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New initiative to save Squamish language

SFU to debut full-time program in Squamish language immersion

A decade ago the Squamish Nation language was in jeopardy, with only 10 fluent speakers remaining, many of them elderly.

At that time, Khelsilem, a Squamish Nation member, was a 16-year-old student at Carson Graham secondary. Rather than taking French or Spanish as a language elective, he signed up for Squamish.

“I remember feeling like we need to do more,” he said. “I was really worried about what would happen to our language if we didn’t do more.”

He’s done a lot more since then. First learning to speak Squamish himself, then teaching others at his father’s home through informal language nights and then starting a non-profit called Kwi Awt Stelmexw that’s focused on the language, cultural and artistic revitalization of his community.

The latest step is a new partnership with Simon Fraser University to launch a two-year full-time Squamish Language adult immersion program that’s now accepting applications for the 2016-’17 school year.

The program’s goal is to graduate 15 speakers of the language each year with the hope of adding 150 fluent Squamish speakers by 2027.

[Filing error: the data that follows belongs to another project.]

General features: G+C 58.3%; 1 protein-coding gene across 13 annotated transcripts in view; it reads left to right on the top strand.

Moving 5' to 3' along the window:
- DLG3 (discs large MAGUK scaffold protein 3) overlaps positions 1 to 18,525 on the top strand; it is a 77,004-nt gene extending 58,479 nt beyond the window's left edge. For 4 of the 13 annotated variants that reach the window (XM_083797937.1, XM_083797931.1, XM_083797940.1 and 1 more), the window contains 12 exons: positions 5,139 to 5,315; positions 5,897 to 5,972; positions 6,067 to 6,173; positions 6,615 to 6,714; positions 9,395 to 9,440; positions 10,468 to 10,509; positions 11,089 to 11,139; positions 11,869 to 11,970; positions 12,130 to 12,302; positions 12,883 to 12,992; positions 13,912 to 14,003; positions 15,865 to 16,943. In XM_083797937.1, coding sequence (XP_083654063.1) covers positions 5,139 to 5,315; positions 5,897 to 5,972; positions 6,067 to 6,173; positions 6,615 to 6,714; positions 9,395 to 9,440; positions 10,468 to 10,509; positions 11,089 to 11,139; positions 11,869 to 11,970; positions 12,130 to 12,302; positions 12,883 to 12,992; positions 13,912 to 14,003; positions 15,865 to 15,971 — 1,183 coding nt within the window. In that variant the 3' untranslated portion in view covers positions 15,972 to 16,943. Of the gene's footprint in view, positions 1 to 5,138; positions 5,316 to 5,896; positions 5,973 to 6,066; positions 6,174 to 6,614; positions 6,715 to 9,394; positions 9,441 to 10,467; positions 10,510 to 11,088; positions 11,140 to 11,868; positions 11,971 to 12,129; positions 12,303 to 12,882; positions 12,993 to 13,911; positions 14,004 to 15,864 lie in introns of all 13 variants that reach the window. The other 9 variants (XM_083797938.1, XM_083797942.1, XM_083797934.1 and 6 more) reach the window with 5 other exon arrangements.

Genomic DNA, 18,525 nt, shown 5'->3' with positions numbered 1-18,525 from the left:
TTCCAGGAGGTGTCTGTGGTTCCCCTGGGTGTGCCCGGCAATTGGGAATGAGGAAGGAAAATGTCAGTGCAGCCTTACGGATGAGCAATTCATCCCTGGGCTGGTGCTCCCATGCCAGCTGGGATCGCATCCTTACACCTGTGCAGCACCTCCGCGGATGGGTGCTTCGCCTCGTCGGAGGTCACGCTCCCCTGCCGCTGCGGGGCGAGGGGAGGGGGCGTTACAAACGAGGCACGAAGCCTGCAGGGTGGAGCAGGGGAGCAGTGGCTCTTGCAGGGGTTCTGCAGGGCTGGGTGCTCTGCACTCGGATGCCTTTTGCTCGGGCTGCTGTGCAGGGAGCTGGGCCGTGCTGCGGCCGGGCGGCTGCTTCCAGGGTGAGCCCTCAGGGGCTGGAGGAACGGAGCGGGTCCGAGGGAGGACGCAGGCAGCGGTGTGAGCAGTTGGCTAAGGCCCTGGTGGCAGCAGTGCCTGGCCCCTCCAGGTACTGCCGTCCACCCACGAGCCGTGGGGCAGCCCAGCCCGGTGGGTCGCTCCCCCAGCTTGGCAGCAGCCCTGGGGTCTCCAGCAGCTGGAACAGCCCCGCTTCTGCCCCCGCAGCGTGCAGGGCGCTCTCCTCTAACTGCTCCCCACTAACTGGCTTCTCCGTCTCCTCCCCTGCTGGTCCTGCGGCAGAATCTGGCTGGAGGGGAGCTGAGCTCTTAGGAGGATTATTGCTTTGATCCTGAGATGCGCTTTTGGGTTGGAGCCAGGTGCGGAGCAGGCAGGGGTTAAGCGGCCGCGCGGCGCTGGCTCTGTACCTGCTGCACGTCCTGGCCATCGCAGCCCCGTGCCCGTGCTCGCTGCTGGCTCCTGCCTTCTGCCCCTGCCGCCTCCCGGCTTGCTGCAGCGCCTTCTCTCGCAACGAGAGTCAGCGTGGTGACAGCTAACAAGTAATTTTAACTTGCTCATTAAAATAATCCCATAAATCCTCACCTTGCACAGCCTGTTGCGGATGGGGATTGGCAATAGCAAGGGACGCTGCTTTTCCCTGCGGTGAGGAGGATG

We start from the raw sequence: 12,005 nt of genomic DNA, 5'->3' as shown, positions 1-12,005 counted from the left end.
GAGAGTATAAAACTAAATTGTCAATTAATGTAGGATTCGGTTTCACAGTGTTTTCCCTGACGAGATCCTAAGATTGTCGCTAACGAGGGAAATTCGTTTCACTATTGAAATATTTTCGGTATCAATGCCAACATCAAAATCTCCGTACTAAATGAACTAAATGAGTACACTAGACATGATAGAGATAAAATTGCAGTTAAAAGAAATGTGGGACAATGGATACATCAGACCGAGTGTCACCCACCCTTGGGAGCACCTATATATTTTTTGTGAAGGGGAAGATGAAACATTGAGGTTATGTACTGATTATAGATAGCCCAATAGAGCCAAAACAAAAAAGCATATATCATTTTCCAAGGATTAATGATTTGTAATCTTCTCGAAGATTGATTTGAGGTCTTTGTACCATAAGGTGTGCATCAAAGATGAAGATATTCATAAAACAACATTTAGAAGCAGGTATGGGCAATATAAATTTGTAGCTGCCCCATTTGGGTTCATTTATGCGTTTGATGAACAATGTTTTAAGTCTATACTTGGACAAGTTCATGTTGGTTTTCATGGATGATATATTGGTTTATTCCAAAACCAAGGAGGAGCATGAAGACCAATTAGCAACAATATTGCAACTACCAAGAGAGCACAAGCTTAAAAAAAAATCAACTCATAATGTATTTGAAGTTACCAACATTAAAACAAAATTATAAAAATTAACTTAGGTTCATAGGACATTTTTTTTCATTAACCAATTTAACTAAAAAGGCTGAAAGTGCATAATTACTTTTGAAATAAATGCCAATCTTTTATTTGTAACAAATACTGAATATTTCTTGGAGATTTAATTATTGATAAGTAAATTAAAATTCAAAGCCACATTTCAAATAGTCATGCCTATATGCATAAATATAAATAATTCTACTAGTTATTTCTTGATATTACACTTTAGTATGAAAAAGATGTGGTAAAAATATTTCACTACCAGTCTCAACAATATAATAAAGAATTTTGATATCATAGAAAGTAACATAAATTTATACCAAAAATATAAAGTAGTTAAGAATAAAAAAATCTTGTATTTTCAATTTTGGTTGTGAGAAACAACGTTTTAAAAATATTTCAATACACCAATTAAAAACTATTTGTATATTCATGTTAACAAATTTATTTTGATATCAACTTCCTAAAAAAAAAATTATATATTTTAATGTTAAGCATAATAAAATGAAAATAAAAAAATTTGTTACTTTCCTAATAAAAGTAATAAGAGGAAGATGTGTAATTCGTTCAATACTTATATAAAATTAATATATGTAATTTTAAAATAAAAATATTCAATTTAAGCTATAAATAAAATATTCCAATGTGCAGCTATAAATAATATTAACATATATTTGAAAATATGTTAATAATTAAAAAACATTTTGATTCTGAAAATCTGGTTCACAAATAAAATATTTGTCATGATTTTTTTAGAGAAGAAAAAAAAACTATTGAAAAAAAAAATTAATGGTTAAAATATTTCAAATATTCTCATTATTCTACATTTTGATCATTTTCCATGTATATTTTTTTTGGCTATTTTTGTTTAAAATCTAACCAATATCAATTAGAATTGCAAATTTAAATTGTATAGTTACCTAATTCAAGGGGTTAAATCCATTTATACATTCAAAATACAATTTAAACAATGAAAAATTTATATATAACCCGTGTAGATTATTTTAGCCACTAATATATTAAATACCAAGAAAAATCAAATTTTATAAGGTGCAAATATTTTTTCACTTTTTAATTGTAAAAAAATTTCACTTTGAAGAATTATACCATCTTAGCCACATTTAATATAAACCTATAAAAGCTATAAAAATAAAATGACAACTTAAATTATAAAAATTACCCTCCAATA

There will be space for 15 students each year, who will spend 1,000 hours of classroom time taught exclusively in Squamish language.

“I think that the road to a thriving language community is still a long road from here. I believe that our goal as a community should be to have a minimum of 10 per cent of the community being able to speak their Squamish language as their first language. And I think that everything that we do from now until that point is all part of the collaborative and collective work that we’re doing together to achieve that,” said Khelsilem.

Khelsilem’s road to fluency in Squamish began with a master apprentice program led by Squamish Nation member Vanessa Campbell that included 300 hours of language immersion with her through a program offered by the First Peoples’ Cultural Council.

“I was able to really rapidly increase my proficiency and fluency in the language. I still have more to learn of course, there’s always more to learn. That was a big change for me – I became a speaker of the language later on in life, not as child but as a second language speaker.”

Khelsilem’s grandmother was a fluent speaker of Squamish before she was sent to a residential school.

“She left the school after 10 years and wasn’t able to speak it anymore.”

But she spent summers with her grandparents who only spoke Squamish, so she retained some of her language.

“So when I was growing up she would share with me the pieces that she did know and she still does to this day and was kind of the inspiration for feeling that the language was really important.”

Applications for the program are being accepted until March 18 at 5 p.m.

On March 11, Kwi Awt Stelmexw is hosting a gala to raise funds for a scholarship for students of the program. The gala takes place at the Chief Joe Mathias Centre and features keynote speaker Hana O’Regan, a Maori language educator. For details,visit

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